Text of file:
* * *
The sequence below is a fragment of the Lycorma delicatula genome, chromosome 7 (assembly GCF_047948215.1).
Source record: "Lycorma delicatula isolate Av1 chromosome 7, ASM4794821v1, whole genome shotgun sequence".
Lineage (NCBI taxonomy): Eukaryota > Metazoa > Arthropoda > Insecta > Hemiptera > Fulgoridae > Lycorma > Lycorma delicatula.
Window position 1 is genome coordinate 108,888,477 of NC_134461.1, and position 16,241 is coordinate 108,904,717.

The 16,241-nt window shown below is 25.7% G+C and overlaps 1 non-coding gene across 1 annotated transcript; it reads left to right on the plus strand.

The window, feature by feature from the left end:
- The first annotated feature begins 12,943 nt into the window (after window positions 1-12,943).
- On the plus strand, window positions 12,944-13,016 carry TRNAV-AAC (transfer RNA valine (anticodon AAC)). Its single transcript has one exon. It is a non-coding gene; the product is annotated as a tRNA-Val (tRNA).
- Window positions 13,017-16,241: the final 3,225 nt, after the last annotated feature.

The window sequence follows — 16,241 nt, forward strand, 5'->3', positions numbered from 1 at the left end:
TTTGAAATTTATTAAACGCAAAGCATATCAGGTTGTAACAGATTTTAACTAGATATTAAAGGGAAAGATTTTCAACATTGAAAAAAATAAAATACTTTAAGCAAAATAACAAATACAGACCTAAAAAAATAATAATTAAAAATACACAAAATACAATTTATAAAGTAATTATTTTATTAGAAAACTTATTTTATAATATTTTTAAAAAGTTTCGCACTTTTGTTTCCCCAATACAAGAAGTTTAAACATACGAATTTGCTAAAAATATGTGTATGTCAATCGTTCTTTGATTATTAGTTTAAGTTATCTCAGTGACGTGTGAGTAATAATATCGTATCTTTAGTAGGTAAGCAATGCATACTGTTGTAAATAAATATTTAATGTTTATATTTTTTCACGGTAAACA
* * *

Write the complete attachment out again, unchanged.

The sequence below is a fragment of the Lycorma delicatula genome, chromosome 7 (assembly GCF_047948215.1).
Source record: "Lycorma delicatula isolate Av1 chromosome 7, ASM4794821v1, whole genome shotgun sequence".
Lineage (NCBI taxonomy): Eukaryota > Metazoa > Arthropoda > Insecta > Hemiptera > Fulgoridae > Lycorma > Lycorma delicatula.
Window position 1 is genome coordinate 108,888,477 of NC_134461.1, and position 16,241 is coordinate 108,904,717.

The 16,241-nt window shown below is 25.7% G+C and overlaps 1 non-coding gene across 1 annotated transcript; it reads left to right on the plus strand.

The window, feature by feature from the left end:
- The first annotated feature begins 12,943 nt into the window (after window positions 1-12,943).
- On the plus strand, window positions 12,944-13,016 carry TRNAV-AAC (transfer RNA valine (anticodon AAC)). Its single transcript has one exon. It is a non-coding gene; the product is annotated as a tRNA-Val (tRNA).
- Window positions 13,017-16,241: the final 3,225 nt, after the last annotated feature.

The window sequence follows — 16,241 nt, forward strand, 5'->3', positions numbered from 1 at the left end:
TTTGAAATTTATTAAACGCAAAGCATATCAGGTTGTAACAGATTTTAACTAGATATTAAAGGGAAAGATTTTCAACATTGAAAAAAATAAAATACTTTAAGCAAAATAACAAATACAGACCTAAAAAAATAATAATTAAAAATACACAAAATACAATTTATAAAGTAATTATTTTATTAGAAAACTTATTTTATAATATTTTTAAAAAGTTTCGCACTTTTGTTTCCCCAATACAAGAAGTTTAAACATACGAATTTGCTAAAAATATGTGTATGTCAATCGTTCTTTGATTATTAGTTTAAGTTATCTCAGTGACGTGTGAGTAATAATATCGTATCTTTAGTAGGTAAGCAATGCATACTGTTGTAAATAAATATTTAATGTTTATATTTTTTCACGGTAAACA